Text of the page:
Imagine a daily commute to work which involved stepping out of your back door, wandering down the garden and popping in to the office.
If it sounds idyllic, particularly to those who find an agonisingly slow crawl through traffic bookends every working day, you aren’t alone.
As technology allows more of us to choose to work from home, the popularity of a designated home office building in the garden has risen hugely.
From the shed only habitable in the warmer months, to beautiful bespoke pods with a higher build quality than most houses, there is a wide range of choice.
Nor are garden rooms just a way of adding space. Some of the most impressive examples, according to home search agent, Maggie Dickinson, are in the gardens of very substantial houses. “They are very much sought-after and seen as a real addition, however many rooms there are in the main house.
“They definitely add value and saleability no matter what the square footage – I think of it as ‘what do you add to the house that has everything?’.
“A home office or garden room will make the whole property more attractive to potential buyers.
“With the rise in costs of moving, people are opting to spend money on staying put and adding to their own house rather than handing over thousands in transaction tax, and a good quality garden room is a way to improve your lifestyle and add value.”
A dedicated office space in the garden not only helps separate work from home but also allows householders to create a room specifically for the task in hand with considerations such as light, heating, power and technology designed in.
John Langley of JML Garden Rooms in Auchterarder, Perthshire, says that while many of his commissions are designed to be used as an office workspace, there are different work situations which can be addressed by a stand-alone room in the garden.
“We have built a room in a psychologist’s garden laid out as a consulting room in which she could see patients.
“Although she was working from home it meant that patients didn’t have to come in and out of her house, she could offer them privacy, discretion and peace and quiet.”
He says those customers who work as artists want certain specifications – for instance for light and orientation – in garden rooms to be used as studios, while others run businesses from their gardens.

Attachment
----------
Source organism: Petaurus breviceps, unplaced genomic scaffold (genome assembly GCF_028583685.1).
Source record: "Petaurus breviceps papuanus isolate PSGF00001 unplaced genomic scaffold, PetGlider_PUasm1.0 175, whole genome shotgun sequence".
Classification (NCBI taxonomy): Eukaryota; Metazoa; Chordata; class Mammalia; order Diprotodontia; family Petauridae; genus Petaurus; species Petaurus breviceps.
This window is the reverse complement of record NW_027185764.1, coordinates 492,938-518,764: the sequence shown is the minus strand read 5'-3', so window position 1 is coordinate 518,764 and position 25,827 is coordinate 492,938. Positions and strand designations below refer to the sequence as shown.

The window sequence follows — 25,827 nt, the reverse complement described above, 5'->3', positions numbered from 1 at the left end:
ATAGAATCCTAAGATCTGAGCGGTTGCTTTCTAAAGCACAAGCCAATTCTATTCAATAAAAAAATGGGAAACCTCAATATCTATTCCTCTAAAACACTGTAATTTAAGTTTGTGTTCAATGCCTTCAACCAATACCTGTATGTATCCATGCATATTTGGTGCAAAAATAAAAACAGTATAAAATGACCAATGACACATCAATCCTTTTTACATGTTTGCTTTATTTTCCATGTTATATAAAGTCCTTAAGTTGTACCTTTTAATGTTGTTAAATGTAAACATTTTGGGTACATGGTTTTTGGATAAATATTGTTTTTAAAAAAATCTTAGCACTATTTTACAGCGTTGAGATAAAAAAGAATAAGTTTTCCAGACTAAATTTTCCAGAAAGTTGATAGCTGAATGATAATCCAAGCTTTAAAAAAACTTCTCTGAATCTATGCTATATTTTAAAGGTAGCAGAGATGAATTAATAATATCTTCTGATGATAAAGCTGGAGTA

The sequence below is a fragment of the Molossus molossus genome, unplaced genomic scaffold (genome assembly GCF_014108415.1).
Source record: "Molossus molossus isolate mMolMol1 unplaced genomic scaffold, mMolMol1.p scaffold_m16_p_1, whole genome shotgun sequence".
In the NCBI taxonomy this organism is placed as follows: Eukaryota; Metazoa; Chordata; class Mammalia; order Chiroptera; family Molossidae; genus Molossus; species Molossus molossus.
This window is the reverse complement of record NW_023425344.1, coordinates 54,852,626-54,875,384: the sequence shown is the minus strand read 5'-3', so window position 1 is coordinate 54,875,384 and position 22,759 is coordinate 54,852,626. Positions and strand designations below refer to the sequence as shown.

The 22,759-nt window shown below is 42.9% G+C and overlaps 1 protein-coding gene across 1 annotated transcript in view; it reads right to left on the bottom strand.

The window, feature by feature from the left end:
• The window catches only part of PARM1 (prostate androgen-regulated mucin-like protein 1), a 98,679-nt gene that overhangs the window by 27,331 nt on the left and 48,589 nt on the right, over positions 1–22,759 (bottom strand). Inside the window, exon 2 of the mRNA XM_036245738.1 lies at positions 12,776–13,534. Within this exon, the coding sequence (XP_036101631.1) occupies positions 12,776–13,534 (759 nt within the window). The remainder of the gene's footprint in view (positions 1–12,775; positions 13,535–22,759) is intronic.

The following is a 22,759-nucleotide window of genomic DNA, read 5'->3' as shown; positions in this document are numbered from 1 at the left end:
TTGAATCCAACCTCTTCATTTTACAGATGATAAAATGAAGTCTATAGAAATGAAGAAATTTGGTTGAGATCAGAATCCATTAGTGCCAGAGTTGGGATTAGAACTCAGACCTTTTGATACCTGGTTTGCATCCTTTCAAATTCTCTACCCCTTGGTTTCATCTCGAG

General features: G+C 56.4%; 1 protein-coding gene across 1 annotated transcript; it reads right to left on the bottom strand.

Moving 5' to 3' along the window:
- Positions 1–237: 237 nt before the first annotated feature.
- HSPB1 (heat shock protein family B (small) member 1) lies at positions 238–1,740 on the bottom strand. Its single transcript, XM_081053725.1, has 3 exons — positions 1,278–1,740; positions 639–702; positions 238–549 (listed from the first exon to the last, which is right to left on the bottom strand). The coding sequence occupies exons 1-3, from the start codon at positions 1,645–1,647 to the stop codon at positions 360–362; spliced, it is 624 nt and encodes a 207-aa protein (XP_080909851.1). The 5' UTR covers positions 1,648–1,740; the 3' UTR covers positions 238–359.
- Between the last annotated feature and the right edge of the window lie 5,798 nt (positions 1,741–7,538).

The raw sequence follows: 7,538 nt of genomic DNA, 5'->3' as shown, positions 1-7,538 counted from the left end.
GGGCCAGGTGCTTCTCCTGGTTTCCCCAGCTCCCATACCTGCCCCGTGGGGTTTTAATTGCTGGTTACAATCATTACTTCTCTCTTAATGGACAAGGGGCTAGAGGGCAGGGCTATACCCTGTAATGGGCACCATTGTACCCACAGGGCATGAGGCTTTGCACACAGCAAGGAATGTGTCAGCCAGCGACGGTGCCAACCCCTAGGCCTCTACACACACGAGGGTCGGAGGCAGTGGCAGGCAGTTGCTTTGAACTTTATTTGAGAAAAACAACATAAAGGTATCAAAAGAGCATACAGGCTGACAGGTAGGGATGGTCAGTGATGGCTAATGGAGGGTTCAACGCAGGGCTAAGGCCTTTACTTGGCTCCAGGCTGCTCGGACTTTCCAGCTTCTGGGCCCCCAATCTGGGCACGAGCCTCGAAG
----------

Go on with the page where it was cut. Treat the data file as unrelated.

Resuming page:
“One customer is a curtain maker and embroiderer, and needed the space away from the family to lay out her materials and not have them disturbed.”
Another customer worked in stained glass, and her requirements for welding tools was the only time Langley has had to make special arrangements to provide extra power to the garden room.
He says: “Usually it is very straightforward, certainly if you only require power sockets, wi-fi and maybe a TV signal, all can be achieved very easily.”
Unlike an extension, the addition of a garden room – provided it isn’t huge – doesn’t require planning permission either.
At the lower end of the market you can buy flat packed buildings from homes and gardens retailers and construct them yourself.
Purchase prices start at around £2,500 but you would need considerable DIY skills to construct them securely.
At the other end of the scale, JML specialises in garden rooms built to passive house standards. Triple glazed and clad in Siberian larch, with oak floors, the rooms are things of beauty.
They require hardly any heating as they are constructed using super-insulated engineered panels which are put together onsite.
Langley says: “They can be heated by a light bulb practically, although we can install underfloor heating if it is required.”
The company offers a small size – at 9 sq m – from around the £20,000 mark, although bespoke options for whatever purpose you require are available.
He says: “Of course, a garden room doesn’t have to be an office. Many customers use one as a gym, an extra room for entertaining – somewhere to watch the rugby for instance – or just a guest suite away from the house.”
“The difference between ours and the standard garden rooms are the use that you will get out of them.
“Most can’t really be used from October through to April because they are too cold. Ours are for year-round use and will often be much warmer than the main house.
“We use the same technology in our factory that we use to construct passive houses and so our garden rooms are built to last – for at least 60 years. They are a lot more than a glorified shed.”
In terms of design those with a traditional house can enhance the look of their garden even if they go for something strikingly modern in the new building.
Dickinson says: “If you are wanting to add value then commissioning a garden room has to be well thought out and well planned.
“Getting the position right is important, you want it to be away from the house but not in a dark shaded part of the garden.
“Think about how its purpose may change – from a work room to somewhere that you hold barbecues once you retire for example.”
She says that no matter how large and impressive the main house, there is something uniquely attractive about a small building at the bottom of the garden.
“I have had downsizing clients selling a home with a garden room who say it is the thing they will miss most, and they have stipulations about the new property having a garden big enough to install another one as soon as they move, even if it is a ground floor flat.”
“It seems that once you have that extra space, whatever you use it for, it becomes a luxury that you can’t do without.”